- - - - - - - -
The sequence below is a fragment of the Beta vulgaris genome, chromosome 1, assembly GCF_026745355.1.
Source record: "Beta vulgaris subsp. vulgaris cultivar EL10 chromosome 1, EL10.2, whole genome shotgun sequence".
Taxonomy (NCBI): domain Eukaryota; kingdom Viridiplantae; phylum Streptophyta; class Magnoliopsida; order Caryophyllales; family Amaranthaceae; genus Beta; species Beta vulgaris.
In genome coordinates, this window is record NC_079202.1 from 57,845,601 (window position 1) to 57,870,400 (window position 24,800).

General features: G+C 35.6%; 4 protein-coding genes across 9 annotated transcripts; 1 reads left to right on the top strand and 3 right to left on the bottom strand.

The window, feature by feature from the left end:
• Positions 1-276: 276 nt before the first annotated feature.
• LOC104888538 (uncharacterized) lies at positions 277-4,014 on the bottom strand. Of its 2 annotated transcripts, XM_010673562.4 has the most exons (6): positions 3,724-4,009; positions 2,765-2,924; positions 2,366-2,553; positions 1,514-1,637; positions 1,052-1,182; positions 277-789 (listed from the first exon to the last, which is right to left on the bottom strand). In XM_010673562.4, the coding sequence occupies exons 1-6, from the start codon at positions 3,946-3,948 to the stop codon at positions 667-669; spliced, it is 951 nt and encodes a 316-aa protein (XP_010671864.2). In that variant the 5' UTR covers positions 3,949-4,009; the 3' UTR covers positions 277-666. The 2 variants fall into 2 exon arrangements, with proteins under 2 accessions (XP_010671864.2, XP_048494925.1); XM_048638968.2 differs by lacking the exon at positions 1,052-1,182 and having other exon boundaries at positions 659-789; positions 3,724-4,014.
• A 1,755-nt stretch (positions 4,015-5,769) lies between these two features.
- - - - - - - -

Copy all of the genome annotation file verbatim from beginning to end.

The sequence below is a fragment of the Beta vulgaris genome, chromosome 1, assembly GCF_026745355.1.
Source record: "Beta vulgaris subsp. vulgaris cultivar EL10 chromosome 1, EL10.2, whole genome shotgun sequence".
Taxonomy (NCBI): domain Eukaryota; kingdom Viridiplantae; phylum Streptophyta; class Magnoliopsida; order Caryophyllales; family Amaranthaceae; genus Beta; species Beta vulgaris.
In genome coordinates, this window is record NC_079202.1 from 57,845,601 (window position 1) to 57,870,400 (window position 24,800).

General features: G+C 35.6%; 4 protein-coding genes across 9 annotated transcripts; 1 reads left to right on the top strand and 3 right to left on the bottom strand.

The window, feature by feature from the left end:
• Positions 1-276: 276 nt before the first annotated feature.
• LOC104888538 (uncharacterized) lies at positions 277-4,014 on the bottom strand. Of its 2 annotated transcripts, XM_010673562.4 has the most exons (6): positions 3,724-4,009; positions 2,765-2,924; positions 2,366-2,553; positions 1,514-1,637; positions 1,052-1,182; positions 277-789 (listed from the first exon to the last, which is right to left on the bottom strand). In XM_010673562.4, the coding sequence occupies exons 1-6, from the start codon at positions 3,946-3,948 to the stop codon at positions 667-669; spliced, it is 951 nt and encodes a 316-aa protein (XP_010671864.2). In that variant the 5' UTR covers positions 3,949-4,009; the 3' UTR covers positions 277-666. The 2 variants fall into 2 exon arrangements, with proteins under 2 accessions (XP_010671864.2, XP_048494925.1); XM_048638968.2 differs by lacking the exon at positions 1,052-1,182 and having other exon boundaries at positions 659-789; positions 3,724-4,014.
• A 1,755-nt stretch (positions 4,015-5,769) lies between these two features.